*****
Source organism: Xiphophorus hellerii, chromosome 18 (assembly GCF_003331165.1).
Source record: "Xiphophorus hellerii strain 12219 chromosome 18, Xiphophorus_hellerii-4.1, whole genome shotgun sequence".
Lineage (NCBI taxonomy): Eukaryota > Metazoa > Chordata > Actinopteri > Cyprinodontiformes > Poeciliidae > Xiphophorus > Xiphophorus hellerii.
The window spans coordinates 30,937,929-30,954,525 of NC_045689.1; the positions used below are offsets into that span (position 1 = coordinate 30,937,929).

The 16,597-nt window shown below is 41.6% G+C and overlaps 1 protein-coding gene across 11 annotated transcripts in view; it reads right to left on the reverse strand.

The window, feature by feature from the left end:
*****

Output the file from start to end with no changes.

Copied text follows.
Source organism: Xiphophorus hellerii, chromosome 18 (assembly GCF_003331165.1).
Source record: "Xiphophorus hellerii strain 12219 chromosome 18, Xiphophorus_hellerii-4.1, whole genome shotgun sequence".
Lineage (NCBI taxonomy): Eukaryota > Metazoa > Chordata > Actinopteri > Cyprinodontiformes > Poeciliidae > Xiphophorus > Xiphophorus hellerii.
The window spans coordinates 30,937,929-30,954,525 of NC_045689.1; the positions used below are offsets into that span (position 1 = coordinate 30,937,929).

The 16,597-nt window shown below is 41.6% G+C and overlaps 1 protein-coding gene across 11 annotated transcripts in view; it reads right to left on the reverse strand.

The window, feature by feature from the left end: